Another very common one is “Phishing” – this is where people are contacted by email, by fixed or mobile phone or text message, and the scammer attempts to con the target into providing personal information, often via a false website, which then enables the crook to access, and empty, your bank account or credit card. Remember, your bank will never, ever, ask you for your personal data or pin number – why would they? They already have your details on file. A new variation is where a caller claims to be from the police and tells you that they need your help to catch a bent bank employee – for some reason this entails moving your funds to another “secure” account. Once again, it is all gone forever. The police will never telephone you with such a request, so again, the minute you hear such a line you can be 100% certain that a crime is in progress.
We have also seen a lot of “Subscription Traps” – these are where you are persuaded, often on social media, to take up a “free trial” or “get a free sample” of goods (very often beauty products) in return for “simply supplying your card details to cover P & P”. Actually, a “CPA” (Continuous Payment Authority) will have been set up on your card and very shortly afterwards regular, large, sums will vanish from your account.
Possibly the nastiest of all scammers target our Seniors – “bogus workmen” have been on the go forever, usually offering to fix a “faulty roof” or similar, botching the job and then demanding thousands of pounds from the vulnerable older person - if need be with threats – and often getting it. Dodgy “charity collectors” also specialise in getting older people to part with their cash and the slightly more sophisticated “boiler room” investment specialists will often phone and offer a “wonderful investment” opportunity which is of course no such thing. Incidentally, if anyone phones you about “transferring your pension” and telling you of a “loophole” rest absolutely assured that they are at it and want to steal your money. Never, ever, engage in conversation. Hang up and stay hung up.
Finally, the internet is a minefield for the unwary and a goldmine for criminals. We have seen one or two cases of “Ransomware” – this is where you click on a link in an email and find your computer locked and a message demanding money to unlock it - often there will be false “Police Agency” Logos on the message, again utilising the fear factor. Some large firms nationwide have recently been caught out and lost all their data. You can never have too much security or be too careful.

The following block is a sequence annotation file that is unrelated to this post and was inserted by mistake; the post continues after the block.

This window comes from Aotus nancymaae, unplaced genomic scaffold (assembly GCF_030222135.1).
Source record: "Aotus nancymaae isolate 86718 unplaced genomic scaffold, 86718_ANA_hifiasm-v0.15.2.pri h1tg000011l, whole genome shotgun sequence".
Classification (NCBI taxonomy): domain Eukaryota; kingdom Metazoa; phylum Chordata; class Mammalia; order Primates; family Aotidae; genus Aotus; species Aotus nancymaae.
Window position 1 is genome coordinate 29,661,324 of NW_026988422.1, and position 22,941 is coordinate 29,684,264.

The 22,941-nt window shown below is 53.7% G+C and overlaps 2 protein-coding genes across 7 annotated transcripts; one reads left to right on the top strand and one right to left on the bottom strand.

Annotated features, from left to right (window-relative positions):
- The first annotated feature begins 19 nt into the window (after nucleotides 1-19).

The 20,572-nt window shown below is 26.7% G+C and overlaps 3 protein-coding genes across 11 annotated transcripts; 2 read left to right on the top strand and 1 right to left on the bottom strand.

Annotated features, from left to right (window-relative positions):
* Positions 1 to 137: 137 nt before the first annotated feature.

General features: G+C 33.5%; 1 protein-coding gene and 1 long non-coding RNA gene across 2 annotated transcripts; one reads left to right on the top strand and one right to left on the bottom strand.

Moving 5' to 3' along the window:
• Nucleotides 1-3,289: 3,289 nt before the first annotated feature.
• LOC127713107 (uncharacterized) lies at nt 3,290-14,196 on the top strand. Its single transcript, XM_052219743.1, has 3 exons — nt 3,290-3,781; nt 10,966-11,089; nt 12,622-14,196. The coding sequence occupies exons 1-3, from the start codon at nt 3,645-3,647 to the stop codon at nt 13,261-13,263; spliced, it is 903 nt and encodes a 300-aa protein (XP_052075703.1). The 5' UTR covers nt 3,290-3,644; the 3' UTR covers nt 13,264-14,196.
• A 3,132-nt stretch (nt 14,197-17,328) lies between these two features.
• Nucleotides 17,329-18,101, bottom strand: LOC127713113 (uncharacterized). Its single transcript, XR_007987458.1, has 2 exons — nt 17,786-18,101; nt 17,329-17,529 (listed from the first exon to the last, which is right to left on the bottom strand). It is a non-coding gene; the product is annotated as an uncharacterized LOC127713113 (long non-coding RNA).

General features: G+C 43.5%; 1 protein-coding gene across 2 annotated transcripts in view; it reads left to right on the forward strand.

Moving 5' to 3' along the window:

So, what can we do? First of all, I am afraid that we need to be much more suspicious. If you get an email, a phone call, a text or social media contact out of the blue offering something “too good to be true” then rest assured that it is a con – If you “have won a lottery prize” but don’t remember buying a ticket, if you are asked to send any money in advance for something or if you are told that you must sign up right away or “keep it a secret” then you are being scammed.
Remember, do not engage, do not give out any information at all, hang up the phone or delete the email and remember that scammers sometimes hold the line open so, if you phone your bank to check if a call is genuine, they can still be on the line so wait and use a different phone and a known number. Consult Caithness CAB and we will always help you to report to the authorities and, if you ever feel threatened or frightened, you should always tell the police.
So there we have it – these people are easily beaten. Just tell them nothing and they will go away. And finally, can I recommend you do not use my personal technique for dealing with annoying people should you be corresponding with Her Majesty’s Revenue and Customs? Not advisable! See you soon.”